Today, the Institute for Justice secured a significant first-round victory in its challenge to a Washington law that crippled the ability of political novices to run effective campaigns to recall government officials.
The case involves retired naval officer Robin Farris, who recently launched a recall campaign against controversial Pierce County, Washington Assessor-Treasurer Dale Washam. But Farris ran headlong into the complexities and red tape of Washington's campaign finance laws.
Among those laws was Washington’s $800 limit on contributions to recall campaigns. This limit even extended to in-kind donations of legal services. Thus, even though attorneys Tom Oldfield and Jeff Helsdon of the firm Oldfield & Helsdon PLLC happily donated free legal assistance to Farris to help her navigate the complex law surrounding recall campaigns, Washington called their volunteer service a contribution and tried to fine Robin for accepting too much of their help.
For Farris, these limits could have doomed her efforts. Washington law actually requires all recall campaigns to first go to court—a process that can cost tens of thousands of dollars—before they may proceed. As a political novice with no established base of financial support, there was no way she could afford the cost of legal services or the cost of hiring signature gatherers to get her recall petition on the ballot. That’s why she joined with the Institute for Justice to fight these unconstitutional limits on grassroots political advocacy.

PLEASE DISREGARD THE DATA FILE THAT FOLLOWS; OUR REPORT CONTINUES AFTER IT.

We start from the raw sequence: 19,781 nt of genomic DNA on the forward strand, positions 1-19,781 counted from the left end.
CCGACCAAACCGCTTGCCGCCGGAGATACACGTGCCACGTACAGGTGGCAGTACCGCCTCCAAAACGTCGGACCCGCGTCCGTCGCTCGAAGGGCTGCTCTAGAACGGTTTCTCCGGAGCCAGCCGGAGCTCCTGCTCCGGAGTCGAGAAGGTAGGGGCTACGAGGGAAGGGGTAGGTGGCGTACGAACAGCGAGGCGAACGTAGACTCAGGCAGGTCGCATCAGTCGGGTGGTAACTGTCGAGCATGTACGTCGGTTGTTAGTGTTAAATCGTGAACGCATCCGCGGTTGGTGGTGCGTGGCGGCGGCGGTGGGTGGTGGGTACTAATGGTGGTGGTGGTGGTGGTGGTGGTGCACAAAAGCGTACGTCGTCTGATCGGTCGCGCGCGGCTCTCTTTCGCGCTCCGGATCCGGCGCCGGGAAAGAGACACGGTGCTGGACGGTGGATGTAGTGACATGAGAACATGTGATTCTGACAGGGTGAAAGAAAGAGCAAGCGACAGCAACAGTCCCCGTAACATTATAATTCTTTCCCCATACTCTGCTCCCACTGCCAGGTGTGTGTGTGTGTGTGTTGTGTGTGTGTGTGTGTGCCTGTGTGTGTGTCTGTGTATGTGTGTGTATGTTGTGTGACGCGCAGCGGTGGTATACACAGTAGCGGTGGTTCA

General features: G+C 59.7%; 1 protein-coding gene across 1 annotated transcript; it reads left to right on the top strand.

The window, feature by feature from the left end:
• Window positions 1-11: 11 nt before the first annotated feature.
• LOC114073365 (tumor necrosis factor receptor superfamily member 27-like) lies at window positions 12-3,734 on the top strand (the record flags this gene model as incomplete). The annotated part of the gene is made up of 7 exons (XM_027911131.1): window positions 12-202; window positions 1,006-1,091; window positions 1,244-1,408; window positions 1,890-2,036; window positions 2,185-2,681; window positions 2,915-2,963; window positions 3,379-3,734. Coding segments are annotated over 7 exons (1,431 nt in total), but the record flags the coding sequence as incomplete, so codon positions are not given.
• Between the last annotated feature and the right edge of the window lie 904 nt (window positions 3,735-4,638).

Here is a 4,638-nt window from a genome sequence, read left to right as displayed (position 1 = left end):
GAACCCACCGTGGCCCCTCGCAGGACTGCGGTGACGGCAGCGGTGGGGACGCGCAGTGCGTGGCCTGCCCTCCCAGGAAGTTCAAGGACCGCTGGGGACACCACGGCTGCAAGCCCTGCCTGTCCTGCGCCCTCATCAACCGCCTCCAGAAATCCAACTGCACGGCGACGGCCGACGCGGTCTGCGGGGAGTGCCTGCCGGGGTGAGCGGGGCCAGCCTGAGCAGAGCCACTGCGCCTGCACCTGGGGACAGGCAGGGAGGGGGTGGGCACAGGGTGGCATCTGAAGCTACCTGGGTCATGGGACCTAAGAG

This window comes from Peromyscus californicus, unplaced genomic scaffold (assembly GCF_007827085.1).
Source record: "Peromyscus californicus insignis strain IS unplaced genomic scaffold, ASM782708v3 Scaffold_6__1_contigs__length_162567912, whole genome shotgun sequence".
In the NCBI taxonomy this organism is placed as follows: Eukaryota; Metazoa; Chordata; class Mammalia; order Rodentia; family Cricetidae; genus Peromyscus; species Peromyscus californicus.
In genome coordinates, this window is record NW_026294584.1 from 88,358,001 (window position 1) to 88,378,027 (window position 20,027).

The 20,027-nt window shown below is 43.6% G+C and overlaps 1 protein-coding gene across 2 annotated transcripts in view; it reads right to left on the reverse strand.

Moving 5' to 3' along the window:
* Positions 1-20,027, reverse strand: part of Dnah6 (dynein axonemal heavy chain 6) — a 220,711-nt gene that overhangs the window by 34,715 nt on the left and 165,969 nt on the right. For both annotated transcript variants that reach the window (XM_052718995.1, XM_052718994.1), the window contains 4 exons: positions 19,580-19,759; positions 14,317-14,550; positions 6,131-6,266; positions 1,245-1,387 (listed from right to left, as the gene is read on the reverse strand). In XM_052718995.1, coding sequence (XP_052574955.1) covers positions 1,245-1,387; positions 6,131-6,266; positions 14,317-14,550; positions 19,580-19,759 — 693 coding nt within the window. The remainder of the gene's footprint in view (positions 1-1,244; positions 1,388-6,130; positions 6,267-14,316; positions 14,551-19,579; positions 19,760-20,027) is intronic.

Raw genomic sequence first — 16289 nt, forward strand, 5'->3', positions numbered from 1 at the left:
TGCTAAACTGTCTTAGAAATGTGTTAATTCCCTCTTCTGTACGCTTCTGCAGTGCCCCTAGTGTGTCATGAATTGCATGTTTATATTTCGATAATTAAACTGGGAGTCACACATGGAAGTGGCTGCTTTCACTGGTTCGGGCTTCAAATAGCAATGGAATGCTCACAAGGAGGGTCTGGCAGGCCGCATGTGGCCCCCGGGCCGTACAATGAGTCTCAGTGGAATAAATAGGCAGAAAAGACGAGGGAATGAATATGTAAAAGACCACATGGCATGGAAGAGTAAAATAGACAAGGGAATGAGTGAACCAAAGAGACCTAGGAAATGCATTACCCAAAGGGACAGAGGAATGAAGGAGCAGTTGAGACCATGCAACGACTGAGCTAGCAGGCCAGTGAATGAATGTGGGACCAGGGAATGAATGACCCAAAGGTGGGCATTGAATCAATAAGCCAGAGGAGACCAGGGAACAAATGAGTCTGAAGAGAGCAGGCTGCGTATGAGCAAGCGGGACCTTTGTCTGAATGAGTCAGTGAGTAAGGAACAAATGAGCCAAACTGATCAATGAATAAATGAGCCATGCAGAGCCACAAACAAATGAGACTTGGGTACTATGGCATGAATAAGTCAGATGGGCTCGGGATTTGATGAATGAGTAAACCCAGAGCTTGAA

Now she’s one step closer to winning that fight.
This afternoon Judge Robert J. Bryan of the Federal District Court for the Western District of Washington granted a preliminary injunction freezing Washington’s contribution limits to recall campaigns and allowing Farris’ committee to go forward during the pendency of her lawsuit. Attorneys Oldfield and Helsdon will be permitted to donate their legal services, and contributors will be allowed to give her committee contributions of more than $800, allowing her to hire paid signature gatherers.
The ruling is notable for its extensive reliance on the Institute for Justice’s recent U.S. Supreme Court victory in Arizona Free Enterprise Club’s Freedom Club PAC v. Bennett, which Judge Bryan cited no less than five times. This is another example of how IJ’s strategic approach to litigation pays dividends in future cases, leading to big gains for individual rights.
Congratulations to Farris, Oldfield, Helsdon, and to all of my colleagues involved with the case.
For more information about Farris’ case, visit IJ’s case page for Washington Recall.